The Glassy Burning Floor of Hell: Stories by Brian Evenson
I am a big fan of Brian Evenson’s short stories, having read A Collapse of Horses and Song For the Unraveling of the World. He exists in that space that perfectly defines weird fiction. It’s not quite horror or science fiction or fantasy but a great amalgam of them all. This book isn’t officially out until August, but I came across a post on r/horrorlit linking to Edelweiss where they were offering a free copy-protected Kindle download. It definitely appears that the text isn’t officially formatted entirely yet. However, the writing is so good any visual blips fade away. The stories here are just long enough, never overstaying their welcome and unsettling the readers perfectly.
In “Palisade,” a young man and his irrational homicidal uncle go into hiding on a lake island after the uncle kills a man. There is a house on the island built out of the back of the building. Everything appears to indicate the desire to lock something in, but of course, these two cross the threshold. In “The Shimmering Wall,” a city’s inhabitants reach into a strange interdimensional wall to scavenge random objects to sell. Shadows on the other side will sometimes pull people through, never to be seen again. The narrator relates the story of when this happened to his parents and what brought him back to the wall as a husband years later. In “Come Up,” an unfaithful husband watches as his wife dives into a lake, never to resurface. He is seen as her possible killer, but there’s no evidence he did anything. The man becomes haunted, and it seems his wife wants him to join her. These stories perfectly set the atmosphere and deliver sharply written horror stories that are a delight to read.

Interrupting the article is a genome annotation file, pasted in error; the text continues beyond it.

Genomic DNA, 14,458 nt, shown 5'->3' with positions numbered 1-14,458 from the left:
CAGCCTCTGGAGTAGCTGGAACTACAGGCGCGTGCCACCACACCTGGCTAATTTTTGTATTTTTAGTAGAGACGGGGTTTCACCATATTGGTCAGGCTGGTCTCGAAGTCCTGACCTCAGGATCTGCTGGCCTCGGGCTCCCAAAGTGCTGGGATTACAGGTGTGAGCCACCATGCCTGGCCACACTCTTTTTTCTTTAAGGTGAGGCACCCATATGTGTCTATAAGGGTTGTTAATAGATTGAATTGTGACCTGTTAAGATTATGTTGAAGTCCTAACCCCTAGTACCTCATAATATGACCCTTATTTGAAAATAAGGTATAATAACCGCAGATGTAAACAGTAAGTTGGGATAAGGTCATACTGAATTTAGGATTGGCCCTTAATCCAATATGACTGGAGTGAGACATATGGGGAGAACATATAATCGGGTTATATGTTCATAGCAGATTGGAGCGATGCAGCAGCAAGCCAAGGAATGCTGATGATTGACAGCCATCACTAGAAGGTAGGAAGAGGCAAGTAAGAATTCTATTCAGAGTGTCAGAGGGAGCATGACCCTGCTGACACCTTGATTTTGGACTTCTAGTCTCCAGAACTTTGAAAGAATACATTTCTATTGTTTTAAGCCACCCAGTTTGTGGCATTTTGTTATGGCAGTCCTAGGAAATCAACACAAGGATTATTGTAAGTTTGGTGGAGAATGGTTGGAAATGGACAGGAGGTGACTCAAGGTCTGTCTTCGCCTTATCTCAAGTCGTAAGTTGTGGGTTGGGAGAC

Burning Girls and Other Stories by Veronica Schanoes
I had read the hype about this short story collection and really wanted to like it, but I found it a slog to get through in many moments. My biggest problem was that many of the stories felt like the author made about a social issue. I sympathize with her worldview and share pretty much all of it. However, I didn’t see these stories as weaving those ideas into their narratives skillfully. It felt more like a moral hammer being struck across the reader’s head. The collection has an excellent start with “Among the Thorns,” a folktale of a Jewish woman seeking revenge on the murder of her father, a peddler who passed through a virulently anti-semitic village. It reads like an adult fairy tale and is done very well. When the stories are in this vein, they work best, but once you reach the middle point of the collection, I felt the quality began to decline. I like to reference Nana Kwame Adjei-Brenyah’s Friday Black as a perfect blend of identity and speculative fiction. That collection was right in my wheelhouse, while Burning Girls just felt incredibly uneven.
Neighbors by Thomas Berger
After watching the film adaptation of this movie last year, I became curious about the novel it was based on. I was familiar with Thomas Berger but had only ever seen the Little Big Man movie, never having read any of his work. I decided to dive into Neighbors and see how it compared to the film. I was surprised at how faithful the movie was to the book. The narrative takes place over less than 24 hours as Earl Keese is terrorized by his new neighbors Harry & Ramona. This takes place in a heightened version of reality where Earl is just as absurd as his neighbors in a much more submissive manner. Each moment between these people doesn’t seem too outrageous but taken in succession, within minutes of each other, it becomes a cacophony of insanity. Just like the film, there’s a nightmarish quality to what is happening, but Earl is a frustrating character because the decisions he makes are just as illogical as Harry & Ramona. We get much more detail than the film and more extensive moments with Garvey, the local tow truck driver/taxi driver/seeming to do a little of everything. It was an enjoyable & funny read, but I can definitely see how some readers might be turned off by the style and pacing.